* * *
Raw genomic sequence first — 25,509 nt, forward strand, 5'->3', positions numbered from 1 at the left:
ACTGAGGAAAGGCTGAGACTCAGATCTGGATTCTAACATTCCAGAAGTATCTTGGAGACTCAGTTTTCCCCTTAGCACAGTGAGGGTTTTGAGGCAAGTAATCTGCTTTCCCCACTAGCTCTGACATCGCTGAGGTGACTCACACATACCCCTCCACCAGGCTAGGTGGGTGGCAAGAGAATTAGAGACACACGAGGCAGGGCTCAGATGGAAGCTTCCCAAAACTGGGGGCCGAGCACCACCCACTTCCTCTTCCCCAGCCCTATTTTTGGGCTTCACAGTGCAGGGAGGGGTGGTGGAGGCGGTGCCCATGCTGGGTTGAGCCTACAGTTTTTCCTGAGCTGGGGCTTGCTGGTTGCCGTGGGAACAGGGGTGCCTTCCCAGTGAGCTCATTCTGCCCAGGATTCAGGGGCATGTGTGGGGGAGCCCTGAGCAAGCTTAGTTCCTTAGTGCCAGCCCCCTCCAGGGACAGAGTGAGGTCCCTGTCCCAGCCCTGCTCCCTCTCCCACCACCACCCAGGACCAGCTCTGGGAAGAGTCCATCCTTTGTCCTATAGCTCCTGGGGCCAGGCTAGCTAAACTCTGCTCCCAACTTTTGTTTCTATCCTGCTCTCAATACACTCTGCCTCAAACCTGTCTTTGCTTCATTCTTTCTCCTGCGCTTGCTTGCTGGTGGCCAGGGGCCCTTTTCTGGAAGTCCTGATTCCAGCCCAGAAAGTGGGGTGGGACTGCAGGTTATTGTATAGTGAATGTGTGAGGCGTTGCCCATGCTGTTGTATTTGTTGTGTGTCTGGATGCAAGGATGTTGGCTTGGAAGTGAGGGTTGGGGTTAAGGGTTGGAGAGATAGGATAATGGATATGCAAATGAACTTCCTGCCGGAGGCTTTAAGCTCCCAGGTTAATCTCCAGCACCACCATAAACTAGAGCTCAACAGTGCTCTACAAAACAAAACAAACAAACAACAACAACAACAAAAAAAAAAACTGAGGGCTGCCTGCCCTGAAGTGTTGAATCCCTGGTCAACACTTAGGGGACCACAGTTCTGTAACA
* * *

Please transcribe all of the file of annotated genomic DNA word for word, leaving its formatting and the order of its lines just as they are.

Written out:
Raw genomic sequence first — 25,509 nt, forward strand, 5'->3', positions numbered from 1 at the left:
ACTGAGGAAAGGCTGAGACTCAGATCTGGATTCTAACATTCCAGAAGTATCTTGGAGACTCAGTTTTCCCCTTAGCACAGTGAGGGTTTTGAGGCAAGTAATCTGCTTTCCCCACTAGCTCTGACATCGCTGAGGTGACTCACACATACCCCTCCACCAGGCTAGGTGGGTGGCAAGAGAATTAGAGACACACGAGGCAGGGCTCAGATGGAAGCTTCCCAAAACTGGGGGCCGAGCACCACCCACTTCCTCTTCCCCAGCCCTATTTTTGGGCTTCACAGTGCAGGGAGGGGTGGTGGAGGCGGTGCCCATGCTGGGTTGAGCCTACAGTTTTTCCTGAGCTGGGGCTTGCTGGTTGCCGTGGGAACAGGGGTGCCTTCCCAGTGAGCTCATTCTGCCCAGGATTCAGGGGCATGTGTGGGGGAGCCCTGAGCAAGCTTAGTTCCTTAGTGCCAGCCCCCTCCAGGGACAGAGTGAGGTCCCTGTCCCAGCCCTGCTCCCTCTCCCACCACCACCCAGGACCAGCTCTGGGAAGAGTCCATCCTTTGTCCTATAGCTCCTGGGGCCAGGCTAGCTAAACTCTGCTCCCAACTTTTGTTTCTATCCTGCTCTCAATACACTCTGCCTCAAACCTGTCTTTGCTTCATTCTTTCTCCTGCGCTTGCTTGCTGGTGGCCAGGGGCCCTTTTCTGGAAGTCCTGATTCCAGCCCAGAAAGTGGGGTGGGACTGCAGGTTATTGTATAGTGAATGTGTGAGGCGTTGCCCATGCTGTTGTATTTGTTGTGTGTCTGGATGCAAGGATGTTGGCTTGGAAGTGAGGGTTGGGGTTAAGGGTTGGAGAGATAGGATAATGGATATGCAAATGAACTTCCTGCCGGAGGCTTTAAGCTCCCAGGTTAATCTCCAGCACCACCATAAACTAGAGCTCAACAGTGCTCTACAAAACAAAACAAACAAACAACAACAACAACAAAAAAAAAAACTGAGGGCTGCCTGCCCTGAAGTGTTGAATCCCTGGTCAACACTTAGGGGACCACAGTTCTGTAACA